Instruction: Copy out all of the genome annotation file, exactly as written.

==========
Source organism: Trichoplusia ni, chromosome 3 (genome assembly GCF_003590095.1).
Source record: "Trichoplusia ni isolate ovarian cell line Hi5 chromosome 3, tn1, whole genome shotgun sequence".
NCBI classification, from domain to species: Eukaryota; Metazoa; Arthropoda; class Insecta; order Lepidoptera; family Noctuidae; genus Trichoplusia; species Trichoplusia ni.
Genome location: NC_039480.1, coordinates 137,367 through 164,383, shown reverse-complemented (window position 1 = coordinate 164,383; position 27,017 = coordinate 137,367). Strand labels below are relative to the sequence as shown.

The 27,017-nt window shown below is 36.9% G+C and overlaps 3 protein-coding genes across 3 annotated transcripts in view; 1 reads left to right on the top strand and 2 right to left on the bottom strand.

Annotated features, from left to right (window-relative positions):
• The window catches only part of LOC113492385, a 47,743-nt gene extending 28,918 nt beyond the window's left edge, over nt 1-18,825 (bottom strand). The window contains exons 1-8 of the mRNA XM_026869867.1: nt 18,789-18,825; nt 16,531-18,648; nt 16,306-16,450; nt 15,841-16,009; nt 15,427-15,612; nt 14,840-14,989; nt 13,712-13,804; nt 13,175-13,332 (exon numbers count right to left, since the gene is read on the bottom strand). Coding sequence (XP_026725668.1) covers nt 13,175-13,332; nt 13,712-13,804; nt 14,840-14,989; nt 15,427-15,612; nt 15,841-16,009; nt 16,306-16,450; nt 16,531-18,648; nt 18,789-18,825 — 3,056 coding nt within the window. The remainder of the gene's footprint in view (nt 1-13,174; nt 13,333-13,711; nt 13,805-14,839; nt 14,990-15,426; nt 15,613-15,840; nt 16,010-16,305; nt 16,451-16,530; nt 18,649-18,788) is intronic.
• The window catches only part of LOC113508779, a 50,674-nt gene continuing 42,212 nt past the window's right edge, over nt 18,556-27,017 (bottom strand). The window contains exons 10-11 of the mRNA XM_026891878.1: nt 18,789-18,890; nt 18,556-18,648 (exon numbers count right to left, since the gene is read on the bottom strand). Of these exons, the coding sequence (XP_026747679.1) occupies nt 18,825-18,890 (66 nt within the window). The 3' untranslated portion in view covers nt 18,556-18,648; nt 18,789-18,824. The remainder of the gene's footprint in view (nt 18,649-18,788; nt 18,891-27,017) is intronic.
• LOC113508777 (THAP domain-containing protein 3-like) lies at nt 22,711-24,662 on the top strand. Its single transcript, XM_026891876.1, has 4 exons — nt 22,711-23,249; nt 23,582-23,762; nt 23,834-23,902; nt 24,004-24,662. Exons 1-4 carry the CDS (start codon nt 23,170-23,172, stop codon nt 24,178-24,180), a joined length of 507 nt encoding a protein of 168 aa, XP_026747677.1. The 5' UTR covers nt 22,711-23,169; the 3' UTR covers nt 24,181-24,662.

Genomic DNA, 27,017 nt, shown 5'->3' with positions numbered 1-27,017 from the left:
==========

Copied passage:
Source organism: Trichoplusia ni, chromosome 3 (genome assembly GCF_003590095.1).
Source record: "Trichoplusia ni isolate ovarian cell line Hi5 chromosome 3, tn1, whole genome shotgun sequence".
NCBI classification, from domain to species: Eukaryota; Metazoa; Arthropoda; class Insecta; order Lepidoptera; family Noctuidae; genus Trichoplusia; species Trichoplusia ni.
Genome location: NC_039480.1, coordinates 137,367 through 164,383, shown reverse-complemented (window position 1 = coordinate 164,383; position 27,017 = coordinate 137,367). Strand labels below are relative to the sequence as shown.

The 27,017-nt window shown below is 36.9% G+C and overlaps 3 protein-coding genes across 3 annotated transcripts in view; 1 reads left to right on the top strand and 2 right to left on the bottom strand.

Annotated features, from left to right (window-relative positions):
• The window catches only part of LOC113492385, a 47,743-nt gene extending 28,918 nt beyond the window's left edge, over nt 1-18,825 (bottom strand). The window contains exons 1-8 of the mRNA XM_026869867.1: nt 18,789-18,825; nt 16,531-18,648; nt 16,306-16,450; nt 15,841-16,009; nt 15,427-15,612; nt 14,840-14,989; nt 13,712-13,804; nt 13,175-13,332 (exon numbers count right to left, since the gene is read on the bottom strand). Coding sequence (XP_026725668.1) covers nt 13,175-13,332; nt 13,712-13,804; nt 14,840-14,989; nt 15,427-15,612; nt 15,841-16,009; nt 16,306-16,450; nt 16,531-18,648; nt 18,789-18,825 — 3,056 coding nt within the window. The remainder of the gene's footprint in view (nt 1-13,174; nt 13,333-13,711; nt 13,805-14,839; nt 14,990-15,426; nt 15,613-15,840; nt 16,010-16,305; nt 16,451-16,530; nt 18,649-18,788) is intronic.
• The window catches only part of LOC113508779, a 50,674-nt gene continuing 42,212 nt past the window's right edge, over nt 18,556-27,017 (bottom strand). The window contains exons 10-11 of the mRNA XM_026891878.1: nt 18,789-18,890; nt 18,556-18,648 (exon numbers count right to left, since the gene is read on the bottom strand). Of these exons, the coding sequence (XP_026747679.1) occupies nt 18,825-18,890 (66 nt within the window). The 3' untranslated portion in view covers nt 18,556-18,648; nt 18,789-18,824. The remainder of the gene's footprint in view (nt 18,649-18,788; nt 18,891-27,017) is intronic.
• LOC113508777 (THAP domain-containing protein 3-like) lies at nt 22,711-24,662 on the top strand. Its single transcript, XM_026891876.1, has 4 exons — nt 22,711-23,249; nt 23,582-23,762; nt 23,834-23,902; nt 24,004-24,662. Exons 1-4 carry the CDS (start codon nt 23,170-23,172, stop codon nt 24,178-24,180), a joined length of 507 nt encoding a protein of 168 aa, XP_026747677.1. The 5' UTR covers nt 22,711-23,169; the 3' UTR covers nt 24,181-24,662.

Genomic DNA, 27,017 nt, shown 5'->3' with positions numbered 1-27,017 from the left: